The current process in terms of border control was not able to cope with the high volumes of travellers. The Department estimated that about 28 000 people crossed the border between SA and Lesotho on a daily basis. The effectiveness of what the Department of Home Affairs referred to, as the “sausage machine” approach was therefore questionable. The porous borderline furthermore encouraged the bypassing of controls whilst the high number of travellers raised service delivery considerations from the resultant long queues of compliant travellers.

The Department was presented with three options as a result of the current situation:
- To maintain the status quo, which was not working for the Department;
- To increase resources to effectively manage peaks, meaning that there would be under-utilisation during troughs or quiet times; and
- To stop processing routine commuters and to monitor their compliance.

The objectives of this third option were:
- To facilitate the movement of the citizens of the RSA and Lesotho;
- To reduce immigration formalities over citizens of both countries when they were visiting the territory of the other state
- To focus the department’s efforts on inspections, for example, in workplaces to detect illegal foreigners;
- To free resources and use them more effectively; and
- To reduce the opportunities for corruption within the SAPS and the DHA at the port of entry. This last point referred to travellers who bribed officials to gain entry despite the expiration of their 30-day permits.

Progress Report
The draft agreement had been presented to Cabinet before, in 2005. Cabinet had resolved that the matter be referred back to the JBCC for consideration of the implications thereof for the RSA and Lesotho and finally to the JCPS. The JBCC considered the implications and found that it would be advantageous for South Africa and Lesotho to implement the agreement. It was finally signed on 19 June 2007. The advantages of implementing the agreement would be the creation of “fast lanes” for SA and Lesotho citizens at the 14 land border posts. The DHA would be able to reduce congestion and the numbers of immigration officers employed at border posts. This would enhance the focus on problem cases within the territories of both countries. There would also be economic advantages of free movement.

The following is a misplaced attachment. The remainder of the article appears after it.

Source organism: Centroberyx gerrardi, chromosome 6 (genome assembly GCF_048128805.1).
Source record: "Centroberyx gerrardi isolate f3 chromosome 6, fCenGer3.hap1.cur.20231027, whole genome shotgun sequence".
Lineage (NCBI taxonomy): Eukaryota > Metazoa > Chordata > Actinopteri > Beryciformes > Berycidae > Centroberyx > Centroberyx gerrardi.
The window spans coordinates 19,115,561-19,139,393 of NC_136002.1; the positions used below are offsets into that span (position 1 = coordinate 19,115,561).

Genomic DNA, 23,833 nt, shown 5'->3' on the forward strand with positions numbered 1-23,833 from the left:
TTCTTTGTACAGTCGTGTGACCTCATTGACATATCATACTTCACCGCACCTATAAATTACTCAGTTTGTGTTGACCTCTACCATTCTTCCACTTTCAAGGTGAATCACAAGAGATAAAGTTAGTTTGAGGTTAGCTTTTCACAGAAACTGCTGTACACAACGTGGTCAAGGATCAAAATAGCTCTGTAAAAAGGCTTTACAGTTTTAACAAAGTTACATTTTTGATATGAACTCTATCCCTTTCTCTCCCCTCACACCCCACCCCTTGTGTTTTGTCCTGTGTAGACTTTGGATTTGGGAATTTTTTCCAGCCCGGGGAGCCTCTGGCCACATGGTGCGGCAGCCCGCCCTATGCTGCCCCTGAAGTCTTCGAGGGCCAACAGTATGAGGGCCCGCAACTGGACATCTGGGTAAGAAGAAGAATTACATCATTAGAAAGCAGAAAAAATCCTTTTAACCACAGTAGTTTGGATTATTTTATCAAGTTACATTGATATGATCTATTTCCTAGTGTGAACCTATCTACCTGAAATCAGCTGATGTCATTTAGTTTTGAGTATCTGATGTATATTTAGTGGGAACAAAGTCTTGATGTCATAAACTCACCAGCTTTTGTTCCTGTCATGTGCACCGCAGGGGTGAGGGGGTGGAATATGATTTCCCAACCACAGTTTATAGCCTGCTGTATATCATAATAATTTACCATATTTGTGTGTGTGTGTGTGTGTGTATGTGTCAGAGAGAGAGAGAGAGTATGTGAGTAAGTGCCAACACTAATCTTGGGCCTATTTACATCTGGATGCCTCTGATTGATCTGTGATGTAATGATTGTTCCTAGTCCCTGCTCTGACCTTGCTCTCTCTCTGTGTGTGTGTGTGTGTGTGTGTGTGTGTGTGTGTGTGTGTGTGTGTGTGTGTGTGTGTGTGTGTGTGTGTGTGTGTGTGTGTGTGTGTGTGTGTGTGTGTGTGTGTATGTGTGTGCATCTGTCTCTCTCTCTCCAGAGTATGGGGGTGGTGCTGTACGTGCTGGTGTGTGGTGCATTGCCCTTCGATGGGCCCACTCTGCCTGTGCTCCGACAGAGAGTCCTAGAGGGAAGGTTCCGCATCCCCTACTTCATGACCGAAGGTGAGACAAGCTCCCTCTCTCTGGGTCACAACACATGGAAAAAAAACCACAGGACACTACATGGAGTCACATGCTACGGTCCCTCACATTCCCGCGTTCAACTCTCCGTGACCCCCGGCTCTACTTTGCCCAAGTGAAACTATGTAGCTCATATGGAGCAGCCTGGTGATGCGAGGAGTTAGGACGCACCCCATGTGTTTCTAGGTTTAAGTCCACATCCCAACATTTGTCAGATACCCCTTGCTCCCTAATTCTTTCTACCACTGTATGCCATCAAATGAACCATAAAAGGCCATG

Scope of the Agreement
The scope of the agreement was the 14 land border posts between the RSA and Lesotho; it only applied to citizens of the RSA and Lesotho who were in possession of valid national passports and only in respect of visitors and permit holders. Those permit holders would be people with permission to work or study in either state and it would also apply to contract workers when they departed, however when they arrived the DHA would have to activate their permits and therefore require them to report to immigration.

Proposed Mechanisms
The proposed mechanisms that the DHA intended to implement with this agreement were:
- The broadening of the current visa exemption. Currently Lesotho nationals could visit the RSA for periods of up to 30 days only. This exemption would have to be changed so that it would not have to be time bound. However, it would be only for the limited purpose for which a visitor’s permit was required, that is holiday and business.
- Exemption from the requirements of a visitor’s permit; and
- Category exemption to RSA and Lesotho citizens not to have to report to immigration when entering/leaving the RSA.

The proposed procedures would be that visitors produce their passports at a perimeter gate instead of at immigration for verification of their validity and authenticity. There would be no endorsement of passports at the border post and individual movements would not be captured. Permit holders would not have to report to immigration on arrival and departure.

The unaffected categories would be third country nationals, irrespective of status in the RSA or Lesotho and airport users for flights between the RSA and Lesotho. Another category that would be excluded was that of people wishing to cross the border legally at places other than the 14 border posts. The risk factors identified by the Department were document fraud and what the Department referred to as ‘stop list’ cases. This would be people who were prohibited in terms of the Immigration Act.